Temperature Variations During Our Recent Hard Freezes
Most of the Ohio Valley had its first two hard freezes of the fall on Friday and Saturday mornings. The Canadian high pressure system responsible for the cold weather brought clear skies and calm winds, which are ideal for radiational cooling. Of course, not all of central Kentucky and southern Indiana will be affected equally by this cooling, because of variations in terrain. If you have an outside temperature readout in your car, you might notice the temperature fluctuating by several degrees just between high spots and low spots.
Other factors that influence how far the temperature will drop at night can include cloud cover, local wind effects, urban heat islands, or even just local differences in land use. This map shows some of the variations in the low temperatures observed across the Ohio Valley on Saturday morning, October 26th.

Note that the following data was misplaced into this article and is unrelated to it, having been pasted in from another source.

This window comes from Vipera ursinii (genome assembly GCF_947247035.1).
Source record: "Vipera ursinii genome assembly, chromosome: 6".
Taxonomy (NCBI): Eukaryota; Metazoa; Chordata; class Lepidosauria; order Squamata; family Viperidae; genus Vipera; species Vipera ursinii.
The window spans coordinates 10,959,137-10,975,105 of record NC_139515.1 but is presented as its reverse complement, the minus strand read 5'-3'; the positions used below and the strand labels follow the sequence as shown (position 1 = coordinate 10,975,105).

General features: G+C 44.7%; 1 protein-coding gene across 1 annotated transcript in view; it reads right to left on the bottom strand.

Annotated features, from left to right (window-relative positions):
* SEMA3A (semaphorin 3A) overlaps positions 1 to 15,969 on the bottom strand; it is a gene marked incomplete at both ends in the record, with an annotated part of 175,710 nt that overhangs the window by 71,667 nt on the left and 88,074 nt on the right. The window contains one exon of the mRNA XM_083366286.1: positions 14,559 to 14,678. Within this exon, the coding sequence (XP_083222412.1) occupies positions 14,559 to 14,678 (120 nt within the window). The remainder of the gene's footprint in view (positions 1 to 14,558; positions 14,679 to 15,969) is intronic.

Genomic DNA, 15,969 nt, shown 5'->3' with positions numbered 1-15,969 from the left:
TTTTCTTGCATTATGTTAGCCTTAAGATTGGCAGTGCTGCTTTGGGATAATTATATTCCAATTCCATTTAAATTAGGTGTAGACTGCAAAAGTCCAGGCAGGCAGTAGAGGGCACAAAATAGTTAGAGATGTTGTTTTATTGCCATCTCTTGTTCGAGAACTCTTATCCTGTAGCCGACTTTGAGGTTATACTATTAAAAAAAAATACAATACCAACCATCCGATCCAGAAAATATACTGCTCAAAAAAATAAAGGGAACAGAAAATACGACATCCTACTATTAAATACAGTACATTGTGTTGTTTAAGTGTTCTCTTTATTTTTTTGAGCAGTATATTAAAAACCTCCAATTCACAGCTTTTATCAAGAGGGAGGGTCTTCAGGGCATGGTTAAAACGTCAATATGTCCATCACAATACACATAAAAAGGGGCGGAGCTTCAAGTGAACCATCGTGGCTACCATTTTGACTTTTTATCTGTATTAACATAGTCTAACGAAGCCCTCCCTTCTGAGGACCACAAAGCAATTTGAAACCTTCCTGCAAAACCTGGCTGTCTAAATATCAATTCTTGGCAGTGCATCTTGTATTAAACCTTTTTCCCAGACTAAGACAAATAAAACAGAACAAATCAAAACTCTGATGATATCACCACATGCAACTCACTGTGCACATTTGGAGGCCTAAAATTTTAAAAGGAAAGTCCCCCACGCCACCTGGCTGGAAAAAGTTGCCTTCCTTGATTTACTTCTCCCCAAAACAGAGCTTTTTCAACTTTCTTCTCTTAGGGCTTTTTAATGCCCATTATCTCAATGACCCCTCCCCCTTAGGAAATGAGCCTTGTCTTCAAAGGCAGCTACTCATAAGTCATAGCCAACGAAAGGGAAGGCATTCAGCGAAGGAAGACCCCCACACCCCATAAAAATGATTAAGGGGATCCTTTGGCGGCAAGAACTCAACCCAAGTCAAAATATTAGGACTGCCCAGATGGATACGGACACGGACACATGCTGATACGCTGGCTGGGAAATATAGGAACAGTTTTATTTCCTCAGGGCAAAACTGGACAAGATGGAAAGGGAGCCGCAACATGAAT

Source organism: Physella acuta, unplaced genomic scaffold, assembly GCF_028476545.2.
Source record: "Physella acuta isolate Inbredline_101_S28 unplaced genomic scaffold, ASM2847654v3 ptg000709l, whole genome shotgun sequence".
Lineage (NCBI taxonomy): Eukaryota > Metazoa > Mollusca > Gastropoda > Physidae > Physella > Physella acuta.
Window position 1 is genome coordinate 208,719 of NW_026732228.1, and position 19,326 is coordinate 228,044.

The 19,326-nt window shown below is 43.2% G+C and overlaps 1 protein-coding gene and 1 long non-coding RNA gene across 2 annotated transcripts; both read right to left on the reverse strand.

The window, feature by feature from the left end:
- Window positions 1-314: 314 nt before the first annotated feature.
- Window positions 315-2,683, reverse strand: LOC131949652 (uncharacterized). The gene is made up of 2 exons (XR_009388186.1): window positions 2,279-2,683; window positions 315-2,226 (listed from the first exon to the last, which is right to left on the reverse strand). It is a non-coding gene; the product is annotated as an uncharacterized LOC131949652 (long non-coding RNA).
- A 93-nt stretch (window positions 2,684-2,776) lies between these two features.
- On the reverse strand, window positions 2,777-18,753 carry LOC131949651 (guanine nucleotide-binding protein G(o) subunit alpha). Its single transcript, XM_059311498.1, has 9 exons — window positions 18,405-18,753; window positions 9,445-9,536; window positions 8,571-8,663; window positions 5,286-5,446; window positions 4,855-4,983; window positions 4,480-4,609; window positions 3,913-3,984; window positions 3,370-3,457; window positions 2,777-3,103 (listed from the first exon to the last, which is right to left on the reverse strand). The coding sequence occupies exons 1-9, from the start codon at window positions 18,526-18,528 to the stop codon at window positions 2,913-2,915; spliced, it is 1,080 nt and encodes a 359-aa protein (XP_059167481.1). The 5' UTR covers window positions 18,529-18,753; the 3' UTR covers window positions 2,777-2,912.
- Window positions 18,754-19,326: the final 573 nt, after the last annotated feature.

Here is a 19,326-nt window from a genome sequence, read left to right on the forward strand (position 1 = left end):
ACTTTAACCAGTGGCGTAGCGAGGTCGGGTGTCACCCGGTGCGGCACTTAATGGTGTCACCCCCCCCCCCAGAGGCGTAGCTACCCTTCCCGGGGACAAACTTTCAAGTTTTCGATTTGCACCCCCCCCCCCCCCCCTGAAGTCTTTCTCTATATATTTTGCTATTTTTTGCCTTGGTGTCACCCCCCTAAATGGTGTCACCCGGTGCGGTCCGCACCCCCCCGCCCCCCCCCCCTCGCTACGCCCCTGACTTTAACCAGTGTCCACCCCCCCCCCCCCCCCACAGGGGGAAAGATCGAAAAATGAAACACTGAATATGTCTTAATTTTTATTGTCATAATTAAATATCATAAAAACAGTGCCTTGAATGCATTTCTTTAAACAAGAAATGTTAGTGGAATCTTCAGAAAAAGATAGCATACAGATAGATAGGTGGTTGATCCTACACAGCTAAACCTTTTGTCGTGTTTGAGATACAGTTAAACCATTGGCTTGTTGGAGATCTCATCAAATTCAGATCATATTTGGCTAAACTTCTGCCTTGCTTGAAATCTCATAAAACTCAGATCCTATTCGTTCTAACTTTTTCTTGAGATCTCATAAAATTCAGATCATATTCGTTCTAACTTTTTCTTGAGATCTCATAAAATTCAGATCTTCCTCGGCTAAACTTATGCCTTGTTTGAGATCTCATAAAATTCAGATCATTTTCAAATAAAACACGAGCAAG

The most obvious areas of warmer temperatures are associated with the urban heat island of Louisville, and parts of southwestern Indiana, western Kentucky, and southern Illinois where clouds moved in overnight. If we zoom in on the Lexington area, we will see that even subtle differences in land use can make a difference.
At Blue Grass Airport, where the temperature sensor is surrounded by concrete runways and taxiways, the low was 30 degrees. Just across Highway 60 at the Keeneland Racetrack, where there is also a lot of pavement, the low was also 30. South of downtown Lexington at the Mesonet site for Fayette County, the temperature dropped to 27, with other nearby sites reaching a low of 28. These sites are all in largely suburban/residential areas, with more trees and less concrete/asphalt.
We at the National Weather Service in Louisville try to account for these differences when we publish forecast temperatures across the region. If you want a forecast for your exact location, enter your zip code up at the box in the upper left part of this screen: